A server receives the video and converts it to a format suitable for delivery to a large audience over the internet. To optimize the experience for viewers with limited bandwidth and different screen resolutions, the video encoding process usually includes creating multiple versions of the content in different resolutions.
The encoded video format and method of packaging and delivering the content must be compatible with the application the viewer is using to view the content. Over the years, multiple delivery methods where used. As of 2022, two main video delivery methods are used: HLS and MPEG-DASH.
MPEG-DASH is newer and has potential quality and bandwidth benefits, but MPEG-DASH is also a little more complex and more impotently not natively supported on Apple devices. The DASH quality advantage over HLS, together with the lack of Apple iOS / iPhone support, are the main reasons HLS is still more popular.
HLS is the most common internet video streaming method for live video and VOD. HLS is based on widely supported protocols such as HTTP / HTTPS - the basic web data transfer protocol and MPEG / H.264 / H.265 - a standard and widely supported video compression format.
HLS was originally designed by Apple but it is supported on virtually all platforms yet, HLS is not an official standard. HLS is reliable, fault-tolerant, and can easily support millions of simulations viewers.
DASH is a video streaming method that is an international standard and a published ISO standard. DASH is based on HTTP and video compression standards. DASH is similar to HLS but allows more flexibility in video compression formats.
DASH is used by YouTube and Netflix, and other large video streaming services. The downside of DASH is that not natively supported on Apple products.
Distributing a large amount of data to a massive audience requires resources. Sometimes one server can not handle it alone. The solution is a network of servers that share the load of delivering the video content to end-users. In addition, physically locating those servers in proximity to the end-user may improve performance and reduce latency.
A single server has limited CPU power and bandwidth so it is limited in the number of viewers it can serve simultaneously. To overcome this limit and deliver video thounds of viewers spread across the globe, a network of servers called Content Delivery Network (CDN) is used.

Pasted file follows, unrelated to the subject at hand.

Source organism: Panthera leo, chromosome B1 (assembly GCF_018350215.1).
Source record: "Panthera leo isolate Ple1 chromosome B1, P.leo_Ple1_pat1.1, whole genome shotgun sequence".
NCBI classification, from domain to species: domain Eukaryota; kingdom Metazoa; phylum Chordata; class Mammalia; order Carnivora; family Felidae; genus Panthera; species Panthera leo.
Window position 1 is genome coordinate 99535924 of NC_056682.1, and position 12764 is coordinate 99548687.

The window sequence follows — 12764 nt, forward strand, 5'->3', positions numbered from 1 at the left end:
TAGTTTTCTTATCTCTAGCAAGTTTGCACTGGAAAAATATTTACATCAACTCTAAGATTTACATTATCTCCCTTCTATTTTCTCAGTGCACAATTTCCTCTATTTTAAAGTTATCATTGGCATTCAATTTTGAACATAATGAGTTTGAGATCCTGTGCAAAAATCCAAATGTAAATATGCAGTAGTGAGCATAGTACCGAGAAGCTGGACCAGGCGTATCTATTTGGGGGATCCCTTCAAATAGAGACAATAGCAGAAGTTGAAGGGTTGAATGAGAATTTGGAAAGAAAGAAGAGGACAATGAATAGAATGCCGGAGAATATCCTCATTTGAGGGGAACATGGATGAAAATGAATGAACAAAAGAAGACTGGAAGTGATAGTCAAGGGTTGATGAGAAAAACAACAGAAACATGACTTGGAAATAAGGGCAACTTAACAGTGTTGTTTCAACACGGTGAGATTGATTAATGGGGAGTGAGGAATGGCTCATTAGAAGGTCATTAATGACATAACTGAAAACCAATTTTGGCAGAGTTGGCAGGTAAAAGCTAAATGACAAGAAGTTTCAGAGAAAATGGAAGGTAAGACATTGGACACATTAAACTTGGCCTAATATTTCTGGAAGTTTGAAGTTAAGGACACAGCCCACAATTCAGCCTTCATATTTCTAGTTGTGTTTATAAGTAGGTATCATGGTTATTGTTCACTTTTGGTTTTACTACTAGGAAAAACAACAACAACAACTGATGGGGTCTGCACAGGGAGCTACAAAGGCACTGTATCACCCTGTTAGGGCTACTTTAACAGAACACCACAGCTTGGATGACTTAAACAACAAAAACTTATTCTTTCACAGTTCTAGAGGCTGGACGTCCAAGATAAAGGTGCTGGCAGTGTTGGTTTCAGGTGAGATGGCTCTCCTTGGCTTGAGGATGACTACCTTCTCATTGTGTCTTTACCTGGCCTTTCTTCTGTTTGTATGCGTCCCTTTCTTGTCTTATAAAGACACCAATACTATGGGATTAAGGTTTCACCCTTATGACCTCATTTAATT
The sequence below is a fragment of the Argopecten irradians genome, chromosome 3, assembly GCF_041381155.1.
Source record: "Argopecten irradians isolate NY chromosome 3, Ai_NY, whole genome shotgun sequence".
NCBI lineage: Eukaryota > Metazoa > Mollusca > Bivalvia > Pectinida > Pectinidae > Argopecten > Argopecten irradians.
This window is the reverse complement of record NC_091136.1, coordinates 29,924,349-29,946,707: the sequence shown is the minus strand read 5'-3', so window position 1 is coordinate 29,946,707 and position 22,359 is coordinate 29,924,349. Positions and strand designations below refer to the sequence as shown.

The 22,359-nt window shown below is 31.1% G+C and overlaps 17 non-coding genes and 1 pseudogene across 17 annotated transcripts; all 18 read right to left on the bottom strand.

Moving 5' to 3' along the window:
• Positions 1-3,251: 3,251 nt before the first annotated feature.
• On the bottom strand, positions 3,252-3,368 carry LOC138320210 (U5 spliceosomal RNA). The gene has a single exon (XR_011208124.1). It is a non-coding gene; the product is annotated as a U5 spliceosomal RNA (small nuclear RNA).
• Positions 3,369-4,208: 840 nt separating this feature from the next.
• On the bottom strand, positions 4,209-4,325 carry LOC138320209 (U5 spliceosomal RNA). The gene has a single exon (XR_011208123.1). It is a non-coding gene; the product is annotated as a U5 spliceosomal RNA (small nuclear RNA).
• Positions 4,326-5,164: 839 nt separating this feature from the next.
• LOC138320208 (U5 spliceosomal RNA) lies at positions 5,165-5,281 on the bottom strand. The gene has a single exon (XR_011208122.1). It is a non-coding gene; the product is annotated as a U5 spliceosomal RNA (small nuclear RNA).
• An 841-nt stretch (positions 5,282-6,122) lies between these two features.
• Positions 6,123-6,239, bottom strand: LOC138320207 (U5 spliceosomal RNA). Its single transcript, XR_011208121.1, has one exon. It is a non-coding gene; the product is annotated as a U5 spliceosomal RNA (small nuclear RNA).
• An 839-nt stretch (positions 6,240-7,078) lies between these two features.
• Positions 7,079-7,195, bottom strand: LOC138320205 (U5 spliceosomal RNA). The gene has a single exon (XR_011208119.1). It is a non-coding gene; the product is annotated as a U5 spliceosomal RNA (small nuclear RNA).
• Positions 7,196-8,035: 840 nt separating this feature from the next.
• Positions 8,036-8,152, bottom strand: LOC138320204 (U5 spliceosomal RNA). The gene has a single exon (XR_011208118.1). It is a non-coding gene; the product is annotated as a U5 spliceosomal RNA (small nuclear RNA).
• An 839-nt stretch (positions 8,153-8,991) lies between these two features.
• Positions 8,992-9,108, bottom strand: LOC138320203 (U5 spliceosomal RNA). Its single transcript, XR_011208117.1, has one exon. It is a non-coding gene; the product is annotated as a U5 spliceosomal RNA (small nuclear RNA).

Instead of one server, a network of servers spread across the globe that share the load. Those servers face the viewers and deliver the video. To do that, the servers download a copy of the video from the video encoding and store it locally for a short period. This period is enough for other viewers connected to the same server to download it.
The servers that make the video distribution network are strategically located in different geographical locations to shorten the geographical and internet distance between the viewers and the content. This helps minimize latency and buffering time and ensures that the stream's source or origin server is not overwhelmed with requests.
A video player is a software component that displays the video stream on the user screen. To do that, the player has to download the video and play it. The video player is integrated into the event application or event website. Basic video players allow users to view the video and listen to the audio. However, most video players also allow the users to pause the video, mute and unmute the audio, select the video quality, select the video resolution, and resize the video.